Irrespective of which combination of TEF values we applied, all points representing human bone collagen samples fell within the minimum convex polygon (MCP) around raw food values following correction for trophic enrichment (Fig 4). Conversely, no combination of TEF values that we used resulted in all human bone collagen points falling within the MCP surrounding mean values for different food groups. However, the numbers of human bone collagen points that fell inside this polygon varied substantially depending on the TEF values used. All but one of these points fell inside the food group mean value MCP with ε13Ccollagen-diet of +3‰ and ε15Ncollagen-diet of +6‰ applied, whereas all but one fell outside the same MCP with ε13Ccollagen-diet of +5‰ and ε15Ncollagen-diet of +3‰. The other two combinations of TEF values resulted in intermediate numbers of points falling within the food group mean value MCP.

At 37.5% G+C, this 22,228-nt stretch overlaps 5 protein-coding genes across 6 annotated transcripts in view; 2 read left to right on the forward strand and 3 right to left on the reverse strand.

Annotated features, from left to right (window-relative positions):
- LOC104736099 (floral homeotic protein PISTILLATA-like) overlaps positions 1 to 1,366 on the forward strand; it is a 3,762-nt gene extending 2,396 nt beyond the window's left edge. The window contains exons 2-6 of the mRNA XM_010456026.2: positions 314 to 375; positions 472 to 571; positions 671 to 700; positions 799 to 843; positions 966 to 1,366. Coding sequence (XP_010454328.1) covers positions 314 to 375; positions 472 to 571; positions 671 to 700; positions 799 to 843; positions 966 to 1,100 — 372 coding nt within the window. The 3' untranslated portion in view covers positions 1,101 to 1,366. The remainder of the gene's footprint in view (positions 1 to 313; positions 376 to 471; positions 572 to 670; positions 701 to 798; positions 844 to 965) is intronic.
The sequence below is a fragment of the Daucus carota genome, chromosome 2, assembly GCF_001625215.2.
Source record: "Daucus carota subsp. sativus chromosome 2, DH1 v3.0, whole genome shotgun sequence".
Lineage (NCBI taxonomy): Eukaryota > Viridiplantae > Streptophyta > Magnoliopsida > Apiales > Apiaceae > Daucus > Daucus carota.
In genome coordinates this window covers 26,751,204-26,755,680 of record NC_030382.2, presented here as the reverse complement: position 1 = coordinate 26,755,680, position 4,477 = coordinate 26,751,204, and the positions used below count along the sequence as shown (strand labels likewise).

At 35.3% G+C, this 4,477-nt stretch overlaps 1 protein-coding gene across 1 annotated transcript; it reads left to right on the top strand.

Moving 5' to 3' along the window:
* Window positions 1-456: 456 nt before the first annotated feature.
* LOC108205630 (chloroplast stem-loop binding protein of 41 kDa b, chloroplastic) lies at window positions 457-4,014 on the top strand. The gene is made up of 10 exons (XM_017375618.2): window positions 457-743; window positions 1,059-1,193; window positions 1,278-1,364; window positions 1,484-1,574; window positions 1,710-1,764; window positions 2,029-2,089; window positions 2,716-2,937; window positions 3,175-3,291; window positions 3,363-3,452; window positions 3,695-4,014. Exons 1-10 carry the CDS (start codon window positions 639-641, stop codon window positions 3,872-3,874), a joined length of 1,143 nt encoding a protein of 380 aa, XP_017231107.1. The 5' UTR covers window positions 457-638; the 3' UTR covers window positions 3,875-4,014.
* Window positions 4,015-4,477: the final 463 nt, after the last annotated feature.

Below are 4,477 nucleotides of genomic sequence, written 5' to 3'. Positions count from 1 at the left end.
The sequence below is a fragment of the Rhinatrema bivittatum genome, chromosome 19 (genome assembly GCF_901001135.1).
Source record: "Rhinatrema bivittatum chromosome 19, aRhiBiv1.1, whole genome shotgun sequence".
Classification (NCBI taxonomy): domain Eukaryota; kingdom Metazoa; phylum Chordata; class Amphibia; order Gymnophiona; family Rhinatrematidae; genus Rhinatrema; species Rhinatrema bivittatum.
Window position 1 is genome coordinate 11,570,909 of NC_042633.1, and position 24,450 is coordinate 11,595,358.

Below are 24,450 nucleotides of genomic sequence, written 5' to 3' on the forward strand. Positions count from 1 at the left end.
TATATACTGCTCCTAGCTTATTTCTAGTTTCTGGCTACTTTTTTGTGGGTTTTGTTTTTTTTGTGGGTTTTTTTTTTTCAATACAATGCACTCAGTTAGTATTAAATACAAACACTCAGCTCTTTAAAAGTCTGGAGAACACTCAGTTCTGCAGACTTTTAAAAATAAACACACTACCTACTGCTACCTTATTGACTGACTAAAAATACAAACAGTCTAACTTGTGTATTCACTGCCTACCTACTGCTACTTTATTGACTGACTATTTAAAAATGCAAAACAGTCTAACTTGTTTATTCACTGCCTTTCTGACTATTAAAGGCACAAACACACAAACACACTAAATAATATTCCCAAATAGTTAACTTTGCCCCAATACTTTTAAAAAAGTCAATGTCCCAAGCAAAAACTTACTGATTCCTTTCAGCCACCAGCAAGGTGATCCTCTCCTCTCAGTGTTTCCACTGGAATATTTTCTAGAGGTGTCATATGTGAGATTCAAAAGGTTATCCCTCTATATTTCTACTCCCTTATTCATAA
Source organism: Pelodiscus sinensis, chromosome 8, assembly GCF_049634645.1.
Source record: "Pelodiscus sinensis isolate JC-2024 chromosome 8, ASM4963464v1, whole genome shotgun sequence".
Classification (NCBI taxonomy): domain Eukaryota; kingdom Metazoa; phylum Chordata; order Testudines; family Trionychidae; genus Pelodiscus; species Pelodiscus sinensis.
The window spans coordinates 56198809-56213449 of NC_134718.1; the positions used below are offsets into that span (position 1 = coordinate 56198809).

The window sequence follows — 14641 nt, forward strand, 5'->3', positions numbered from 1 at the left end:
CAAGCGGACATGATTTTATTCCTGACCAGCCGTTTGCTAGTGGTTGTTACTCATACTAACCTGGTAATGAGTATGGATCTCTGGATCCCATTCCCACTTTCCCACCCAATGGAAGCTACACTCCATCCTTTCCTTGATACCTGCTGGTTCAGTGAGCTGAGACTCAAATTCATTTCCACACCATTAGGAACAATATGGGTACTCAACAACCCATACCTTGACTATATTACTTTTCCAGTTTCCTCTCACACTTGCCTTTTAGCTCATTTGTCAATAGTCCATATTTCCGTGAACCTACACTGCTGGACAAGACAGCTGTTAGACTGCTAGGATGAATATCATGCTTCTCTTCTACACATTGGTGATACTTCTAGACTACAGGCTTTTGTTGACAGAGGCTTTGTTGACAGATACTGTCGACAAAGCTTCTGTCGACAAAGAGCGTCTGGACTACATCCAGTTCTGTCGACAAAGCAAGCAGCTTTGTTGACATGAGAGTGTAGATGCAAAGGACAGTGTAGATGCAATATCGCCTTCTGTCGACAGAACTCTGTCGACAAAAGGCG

Fig 4. Isotope ratios of Later Stone Age humans and food groups from the Cape Peninsula.

Symbols denote humans and food groups as indicated in the legend. The dashed grey outline indicates the minimum convex polygon around all raw values and the solid grey polygon the minimum convex polygon around mean values for food groups. Squares and error bars show mean values and standard deviations for each group. T.P. = terrestrial plant, T.V. = terrestrial vertebrate, M.I. = marine invertebrate and M.V. = marine vertebrate.